Colleges have already begun implementing this portion of May 13 Guidance. For example, Florida Gulf Coast University announced that, as a result of the Guidance, it will open its women-only dorms to any man who "identifies" as female. This includes the Women in Science, Technology, Engineering and Mathematics Living and Learning Community (WiSTEM), designed to support "first-year college women pursuing challenging degrees in STEM disciplines".

Schools have long provided women-only dormitories and related facilities for female students. For example, Cornell College in Mount Vernon, Iowa, has a proud history of serving women, being the first college west of the Mississippi to grant women the same rights and privileges as men, and the first, in 1858, to award a degree to a woman. At Cornell College, Bowman-Carter Hall has traditionally been a residence hall for women only. But if "sex" is redefined to mean "gender identity", then any man will be legally entitled to live in Bowman-Carter Hall so long as he "identifies" as a woman.

The same is true at another Cornell - Cornell University - where Balch Hall has long been a women-only residence.8 But that will end if "sex" is redefined to mean "gender identity", and the women of Balch Hall will be joined by any man - or group of men - who utters the magic words.

Privacy is one thing; violence is another. The violence DOE and DOJ have done to the statute is reflected in the violence that will result from their actions. Without a second thought - and without any public notice or opportunity to comment - the federal government has mandated that almost every school in the US must now allow men to invade women's privacy and threaten their physical safety in the places heretofore reserved exclusively for them.

That any man can justify his presence in any women's restroom, locker room, or shower by saying, "I identify as a woman" will not escape the notice of those who already harass, assault, and rape tens of thousands of women every day.

The first report of the White House Task Force to Protect Students from Sexual Assault begins with the sentence, "One in five women is sexually assaulted in college." More recent data has shown that the problem is even worse than that - more than 10% of college women experienced sexual assault in a single academic year , with almost half of those women reporting more than one such assault during that time . Moreover, a majority of those assaults were committed by "students, professors, or other employees of the school"; in other words, the very people that the federal government is now emboldening in those activities.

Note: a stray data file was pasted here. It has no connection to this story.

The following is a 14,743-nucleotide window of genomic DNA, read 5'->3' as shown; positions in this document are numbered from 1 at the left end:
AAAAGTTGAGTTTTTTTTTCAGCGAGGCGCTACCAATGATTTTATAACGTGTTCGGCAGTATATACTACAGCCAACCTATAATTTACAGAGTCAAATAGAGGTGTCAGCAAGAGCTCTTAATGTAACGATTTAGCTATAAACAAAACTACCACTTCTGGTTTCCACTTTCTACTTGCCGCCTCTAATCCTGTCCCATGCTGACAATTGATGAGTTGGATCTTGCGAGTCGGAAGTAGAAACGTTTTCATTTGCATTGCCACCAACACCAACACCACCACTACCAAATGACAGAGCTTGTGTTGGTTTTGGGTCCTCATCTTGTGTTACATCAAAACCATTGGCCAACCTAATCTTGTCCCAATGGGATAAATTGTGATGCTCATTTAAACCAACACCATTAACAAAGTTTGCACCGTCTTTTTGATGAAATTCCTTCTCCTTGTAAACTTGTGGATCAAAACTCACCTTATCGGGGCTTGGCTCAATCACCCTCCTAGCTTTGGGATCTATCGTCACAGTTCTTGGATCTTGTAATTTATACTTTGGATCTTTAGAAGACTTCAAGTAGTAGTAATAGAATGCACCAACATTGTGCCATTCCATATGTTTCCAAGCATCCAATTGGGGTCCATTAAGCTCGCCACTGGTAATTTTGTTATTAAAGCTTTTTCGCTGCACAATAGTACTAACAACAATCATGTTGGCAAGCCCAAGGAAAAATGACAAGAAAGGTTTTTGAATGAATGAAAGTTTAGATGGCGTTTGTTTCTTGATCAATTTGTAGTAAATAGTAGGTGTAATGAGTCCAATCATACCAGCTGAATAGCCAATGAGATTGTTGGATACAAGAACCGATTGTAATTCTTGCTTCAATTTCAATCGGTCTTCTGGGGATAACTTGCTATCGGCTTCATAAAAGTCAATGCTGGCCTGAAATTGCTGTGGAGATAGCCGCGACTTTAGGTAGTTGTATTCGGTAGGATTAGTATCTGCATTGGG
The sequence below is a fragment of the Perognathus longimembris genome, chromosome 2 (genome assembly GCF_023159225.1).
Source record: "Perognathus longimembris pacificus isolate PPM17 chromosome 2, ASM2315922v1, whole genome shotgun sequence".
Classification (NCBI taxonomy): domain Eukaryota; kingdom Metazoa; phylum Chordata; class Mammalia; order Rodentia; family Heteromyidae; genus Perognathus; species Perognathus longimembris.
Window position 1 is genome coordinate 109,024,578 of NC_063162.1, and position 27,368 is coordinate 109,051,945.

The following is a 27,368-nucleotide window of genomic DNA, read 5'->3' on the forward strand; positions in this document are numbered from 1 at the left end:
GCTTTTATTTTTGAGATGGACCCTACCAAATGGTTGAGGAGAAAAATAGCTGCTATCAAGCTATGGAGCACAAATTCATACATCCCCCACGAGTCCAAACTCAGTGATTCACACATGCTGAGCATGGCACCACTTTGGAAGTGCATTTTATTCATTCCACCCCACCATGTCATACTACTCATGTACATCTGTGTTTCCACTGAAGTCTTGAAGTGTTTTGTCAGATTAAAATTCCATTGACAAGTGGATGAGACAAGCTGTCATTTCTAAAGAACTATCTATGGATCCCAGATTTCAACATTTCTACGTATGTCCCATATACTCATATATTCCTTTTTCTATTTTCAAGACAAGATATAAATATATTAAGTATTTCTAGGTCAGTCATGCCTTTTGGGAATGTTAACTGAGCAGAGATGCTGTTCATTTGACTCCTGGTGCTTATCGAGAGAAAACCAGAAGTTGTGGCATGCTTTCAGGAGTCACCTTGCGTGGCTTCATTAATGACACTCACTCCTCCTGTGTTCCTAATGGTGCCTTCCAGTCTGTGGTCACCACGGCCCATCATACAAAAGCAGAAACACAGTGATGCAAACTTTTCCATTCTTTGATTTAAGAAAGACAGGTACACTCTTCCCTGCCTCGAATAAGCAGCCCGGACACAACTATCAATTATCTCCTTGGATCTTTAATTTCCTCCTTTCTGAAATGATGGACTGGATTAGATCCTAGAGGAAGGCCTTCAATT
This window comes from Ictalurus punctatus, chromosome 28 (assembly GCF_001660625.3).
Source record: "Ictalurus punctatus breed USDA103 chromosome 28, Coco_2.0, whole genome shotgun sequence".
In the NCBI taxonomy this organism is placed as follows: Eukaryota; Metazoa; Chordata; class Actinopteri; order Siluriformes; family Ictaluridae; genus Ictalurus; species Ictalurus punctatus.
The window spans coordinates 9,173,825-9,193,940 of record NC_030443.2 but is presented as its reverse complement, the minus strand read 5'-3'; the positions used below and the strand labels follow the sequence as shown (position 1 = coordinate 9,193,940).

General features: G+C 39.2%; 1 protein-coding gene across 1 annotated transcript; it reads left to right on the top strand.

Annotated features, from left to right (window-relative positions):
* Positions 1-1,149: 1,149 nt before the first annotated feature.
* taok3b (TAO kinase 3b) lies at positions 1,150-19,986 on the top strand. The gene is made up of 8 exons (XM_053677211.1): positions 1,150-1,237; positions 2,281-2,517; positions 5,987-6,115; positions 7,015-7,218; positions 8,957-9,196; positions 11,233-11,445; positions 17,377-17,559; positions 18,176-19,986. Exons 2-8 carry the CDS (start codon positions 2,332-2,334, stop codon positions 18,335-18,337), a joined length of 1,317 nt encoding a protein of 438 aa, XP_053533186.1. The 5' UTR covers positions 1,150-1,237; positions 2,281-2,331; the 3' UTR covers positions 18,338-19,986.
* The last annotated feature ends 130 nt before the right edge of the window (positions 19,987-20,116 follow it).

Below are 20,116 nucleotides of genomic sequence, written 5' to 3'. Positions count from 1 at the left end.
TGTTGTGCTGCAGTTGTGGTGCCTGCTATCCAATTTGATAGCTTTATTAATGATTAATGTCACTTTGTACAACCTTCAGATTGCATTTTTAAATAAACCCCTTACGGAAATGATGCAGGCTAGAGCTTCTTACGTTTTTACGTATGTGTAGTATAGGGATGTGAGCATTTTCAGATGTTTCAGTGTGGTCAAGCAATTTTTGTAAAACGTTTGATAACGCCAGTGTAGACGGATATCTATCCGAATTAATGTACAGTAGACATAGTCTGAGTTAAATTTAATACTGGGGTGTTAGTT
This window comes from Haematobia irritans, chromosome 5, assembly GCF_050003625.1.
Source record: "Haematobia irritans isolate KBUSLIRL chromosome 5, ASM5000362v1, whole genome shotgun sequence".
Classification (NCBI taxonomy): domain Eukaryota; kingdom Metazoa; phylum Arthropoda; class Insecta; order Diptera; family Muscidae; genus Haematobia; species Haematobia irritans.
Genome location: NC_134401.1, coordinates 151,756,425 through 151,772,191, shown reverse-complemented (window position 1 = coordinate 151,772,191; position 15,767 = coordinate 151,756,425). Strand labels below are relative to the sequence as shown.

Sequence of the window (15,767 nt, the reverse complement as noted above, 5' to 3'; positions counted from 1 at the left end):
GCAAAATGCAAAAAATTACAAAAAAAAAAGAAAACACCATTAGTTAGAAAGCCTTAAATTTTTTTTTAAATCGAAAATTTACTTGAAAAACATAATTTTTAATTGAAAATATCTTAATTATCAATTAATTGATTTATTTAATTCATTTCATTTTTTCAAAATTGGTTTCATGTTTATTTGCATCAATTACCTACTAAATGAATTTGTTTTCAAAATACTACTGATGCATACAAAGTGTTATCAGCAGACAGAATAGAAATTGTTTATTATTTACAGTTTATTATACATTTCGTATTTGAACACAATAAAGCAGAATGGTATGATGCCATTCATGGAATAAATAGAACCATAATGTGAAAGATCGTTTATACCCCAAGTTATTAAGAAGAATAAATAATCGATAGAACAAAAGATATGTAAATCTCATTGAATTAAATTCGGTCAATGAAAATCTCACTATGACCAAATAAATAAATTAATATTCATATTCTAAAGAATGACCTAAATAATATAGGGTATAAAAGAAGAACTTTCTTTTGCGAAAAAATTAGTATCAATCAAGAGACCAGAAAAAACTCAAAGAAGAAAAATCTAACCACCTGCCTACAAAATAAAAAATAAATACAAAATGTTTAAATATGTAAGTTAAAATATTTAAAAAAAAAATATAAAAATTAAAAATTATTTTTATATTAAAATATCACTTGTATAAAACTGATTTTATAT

It is surreal that the Departments of Education and Justice, both of which profess concern about the safety of women in schools and on campus, would facilitate sexual predation in those very places. Allowing any man to claim he has a right guaranteed by federal law to be where he should not be seriously undermines the laws designed to protect women in these places ...

Giving predators the convenient pretext of a right to be precisely where women are at their most vulnerable also renders similar statutes in other states simply inapplicable to these types of crimes. In many states, the relevant statute criminalizes only covert or "surreptitious" observation. ...

But it is not illegal for a man to walk into a women's locker room in the District of Columbia or Virginia and openly ogle the women there, because there is nothing "secret or surreptitious about" that action - just the opposite. Redefining "sex" to mean "gender identity" effectively decriminalizes this predatory sexual activity and gives a get-out-of-jail free card to any predator who smiles and says, "But I identify as a woman".

Preferences addressing historical and systemic discrimination

After centuries of second-class treatment in all matters educational, the very preferences used to remedy that history and encourage women's education - most importantly, scholarships for women - will now be reduced by the demands of any men who "identify" as women. Every women's scholarship at Title IX schools that have been created by the school itself, or by the federal or state government must , as a matter of federal law, now be open to any such men.

Virtually all schools have such endowed scholarships. Princeton, for example, has the Peter A. Cahn Memorial Scholarship, the first scholarship for female students at Princeton, and the Gary T. Capen Family Scholarship for International Women. For graduate students, Cornell University's School of Veterinary Medicine has the Sheila D. Grummick Scholarship for female students, and the Richard M. Sweezey Memorial Scholarship, whose awards are made to students "with financial need and preferably to a minority female student from the Bronx to help pay for supplies and books."

Given the struggles women have gone through to become lawyers, it is not surprising that law schools also have established such scholarships. Yale Law School, for example, has the Joan Keyes Scott Memorial scholarship for women students, the Lillian Goldman Perpetual Scholarship Fund, "for students in financial need who have a demonstrated interest in women's rights, with a preference for women students", and the Elizabeth Warke Brem Memorial Fund, "for scholarships at Yale Law School with a preference for Hispanic women students"....